Critical to the success of a total knee arthroplasty (TKA) is the anatomical alignment. This may appear as a challenge in an extra-articular deformity (EAD) that may be inherent in certain people or result from fracture malunion, congenital disorders, nutritional, metabolic and infective causes. This appraisal aimed at providing the reader with an up-todate overview of the research carried out on, and existent evidence of EAD correction while planning a TKA. We reviewed the current English literature on TKA in extra-articular knee deformities. Among the published data, a common initial approach of mandatory clinical and radiological assessment emerges as an obligatory step while handling cases with EAD. While several methods of managing the deformity and arthritis have been described, a broad division into intra-articular and extra-articular means can be deciphered. The relatively old-school, yet reliable thought process of extra-articular correction allows an all-inclusive restoration of alignment with the inherent complications related to the necessary osteotomy. A cohort of younger and more venturesome surgeons seem inclined towards performing navigated, intra-articular correction for mild to moderate and sometimes, severe deformities. The crux of the matter lies is obtaining a well-balanced knee without violating the all-important cruciates. Restoring the patient’s ambulatory status seems sooner with the intra-articular methods which are also more precise in determining the axes and while removing minimum bone. Greatest satisfaction is accomplished in those with less grotesque, rotationallyaligned knees while meticulously balancing soft-tissues and encouraging earlier weight-bearing.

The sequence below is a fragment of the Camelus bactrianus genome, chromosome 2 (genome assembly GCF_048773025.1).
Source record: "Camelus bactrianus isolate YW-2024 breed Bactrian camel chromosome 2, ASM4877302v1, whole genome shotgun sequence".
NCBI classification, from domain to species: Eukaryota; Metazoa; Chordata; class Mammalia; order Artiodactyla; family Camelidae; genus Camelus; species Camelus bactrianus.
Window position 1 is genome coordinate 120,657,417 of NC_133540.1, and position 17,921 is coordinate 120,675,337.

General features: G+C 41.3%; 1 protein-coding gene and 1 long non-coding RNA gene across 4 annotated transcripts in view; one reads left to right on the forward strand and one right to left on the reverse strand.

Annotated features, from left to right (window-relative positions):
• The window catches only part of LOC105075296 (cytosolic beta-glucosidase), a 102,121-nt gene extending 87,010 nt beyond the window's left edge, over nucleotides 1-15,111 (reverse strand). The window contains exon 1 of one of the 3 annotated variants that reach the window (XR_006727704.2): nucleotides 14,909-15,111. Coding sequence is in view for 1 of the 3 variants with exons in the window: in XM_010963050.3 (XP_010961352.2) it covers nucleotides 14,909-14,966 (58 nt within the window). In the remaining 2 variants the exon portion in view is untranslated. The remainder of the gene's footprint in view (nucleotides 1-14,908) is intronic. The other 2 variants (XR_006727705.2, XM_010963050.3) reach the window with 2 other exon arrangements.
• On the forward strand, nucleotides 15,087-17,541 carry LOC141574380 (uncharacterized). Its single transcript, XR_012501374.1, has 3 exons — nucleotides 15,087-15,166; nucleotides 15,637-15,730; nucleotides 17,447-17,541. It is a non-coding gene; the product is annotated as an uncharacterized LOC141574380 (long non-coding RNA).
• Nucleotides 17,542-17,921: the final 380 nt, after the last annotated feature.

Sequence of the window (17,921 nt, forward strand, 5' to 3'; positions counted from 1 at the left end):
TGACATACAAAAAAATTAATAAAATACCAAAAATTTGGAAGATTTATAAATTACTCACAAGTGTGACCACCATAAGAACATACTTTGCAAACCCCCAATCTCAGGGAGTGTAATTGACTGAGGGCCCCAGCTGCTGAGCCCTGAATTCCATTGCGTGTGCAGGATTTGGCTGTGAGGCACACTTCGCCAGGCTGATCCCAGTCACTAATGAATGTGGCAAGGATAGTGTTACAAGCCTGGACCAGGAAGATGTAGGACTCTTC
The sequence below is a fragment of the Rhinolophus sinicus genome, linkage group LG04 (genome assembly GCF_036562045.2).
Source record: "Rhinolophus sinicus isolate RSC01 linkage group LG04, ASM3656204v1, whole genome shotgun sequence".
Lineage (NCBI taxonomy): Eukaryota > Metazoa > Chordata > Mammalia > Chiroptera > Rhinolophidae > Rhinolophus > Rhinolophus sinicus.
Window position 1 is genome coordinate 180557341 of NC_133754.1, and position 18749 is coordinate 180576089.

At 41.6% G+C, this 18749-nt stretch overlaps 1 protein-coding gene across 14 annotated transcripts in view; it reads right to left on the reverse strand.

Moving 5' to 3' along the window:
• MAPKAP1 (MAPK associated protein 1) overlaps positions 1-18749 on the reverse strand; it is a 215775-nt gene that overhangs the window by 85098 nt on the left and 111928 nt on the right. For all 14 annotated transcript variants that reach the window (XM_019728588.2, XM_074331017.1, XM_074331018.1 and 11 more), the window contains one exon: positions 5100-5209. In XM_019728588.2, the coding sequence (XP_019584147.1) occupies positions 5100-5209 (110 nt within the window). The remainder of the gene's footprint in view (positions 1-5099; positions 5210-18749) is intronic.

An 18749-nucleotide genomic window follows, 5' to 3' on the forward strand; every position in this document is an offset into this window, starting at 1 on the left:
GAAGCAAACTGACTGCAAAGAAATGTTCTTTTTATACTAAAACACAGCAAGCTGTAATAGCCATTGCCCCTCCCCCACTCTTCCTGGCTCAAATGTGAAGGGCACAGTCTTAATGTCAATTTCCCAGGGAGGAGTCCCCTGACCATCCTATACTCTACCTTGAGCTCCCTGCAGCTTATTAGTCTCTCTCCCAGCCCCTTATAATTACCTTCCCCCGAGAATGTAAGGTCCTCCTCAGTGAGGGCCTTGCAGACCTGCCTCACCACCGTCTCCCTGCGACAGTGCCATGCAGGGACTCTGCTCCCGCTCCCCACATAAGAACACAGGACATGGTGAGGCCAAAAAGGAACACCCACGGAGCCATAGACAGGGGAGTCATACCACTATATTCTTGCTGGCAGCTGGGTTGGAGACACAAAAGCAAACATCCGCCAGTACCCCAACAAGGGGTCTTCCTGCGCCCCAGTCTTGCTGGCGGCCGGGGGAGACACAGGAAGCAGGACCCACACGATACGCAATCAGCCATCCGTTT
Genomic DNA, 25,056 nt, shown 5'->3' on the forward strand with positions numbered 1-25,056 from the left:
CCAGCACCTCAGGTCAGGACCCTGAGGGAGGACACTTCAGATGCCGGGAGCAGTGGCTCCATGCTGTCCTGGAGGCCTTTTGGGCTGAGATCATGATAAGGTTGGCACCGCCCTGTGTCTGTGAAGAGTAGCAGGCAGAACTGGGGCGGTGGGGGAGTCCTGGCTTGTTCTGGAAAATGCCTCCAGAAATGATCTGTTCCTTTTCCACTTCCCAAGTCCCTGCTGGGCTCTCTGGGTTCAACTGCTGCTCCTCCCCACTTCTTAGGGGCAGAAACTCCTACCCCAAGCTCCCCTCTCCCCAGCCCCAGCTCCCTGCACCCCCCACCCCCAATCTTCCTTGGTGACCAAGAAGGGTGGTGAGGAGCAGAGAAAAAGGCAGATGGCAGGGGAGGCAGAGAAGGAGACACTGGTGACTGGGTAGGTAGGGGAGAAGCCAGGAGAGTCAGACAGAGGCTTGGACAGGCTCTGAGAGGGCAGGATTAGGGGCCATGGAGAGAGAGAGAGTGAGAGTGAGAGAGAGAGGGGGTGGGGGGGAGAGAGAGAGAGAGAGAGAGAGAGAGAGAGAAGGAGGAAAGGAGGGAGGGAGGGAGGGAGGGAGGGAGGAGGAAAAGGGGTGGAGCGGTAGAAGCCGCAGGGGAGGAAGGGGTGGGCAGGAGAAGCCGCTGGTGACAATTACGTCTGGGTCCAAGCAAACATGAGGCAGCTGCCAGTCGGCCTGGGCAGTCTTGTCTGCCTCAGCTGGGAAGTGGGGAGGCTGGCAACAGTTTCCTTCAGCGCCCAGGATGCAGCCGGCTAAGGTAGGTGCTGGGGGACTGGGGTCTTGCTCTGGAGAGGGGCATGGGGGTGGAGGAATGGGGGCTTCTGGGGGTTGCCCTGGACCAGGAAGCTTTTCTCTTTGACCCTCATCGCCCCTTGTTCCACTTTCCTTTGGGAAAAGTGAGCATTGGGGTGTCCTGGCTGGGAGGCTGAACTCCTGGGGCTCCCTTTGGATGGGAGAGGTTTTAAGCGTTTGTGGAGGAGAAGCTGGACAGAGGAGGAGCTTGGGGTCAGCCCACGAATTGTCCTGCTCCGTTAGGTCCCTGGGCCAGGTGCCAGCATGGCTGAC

- Complex total knee replacement
- Extra-articular deformities
- Intra-articular versus extra-articular correction
- Navigated total knee arthroplast
ASJC Scopus subject areas
- Orthopedics and Sports Medicine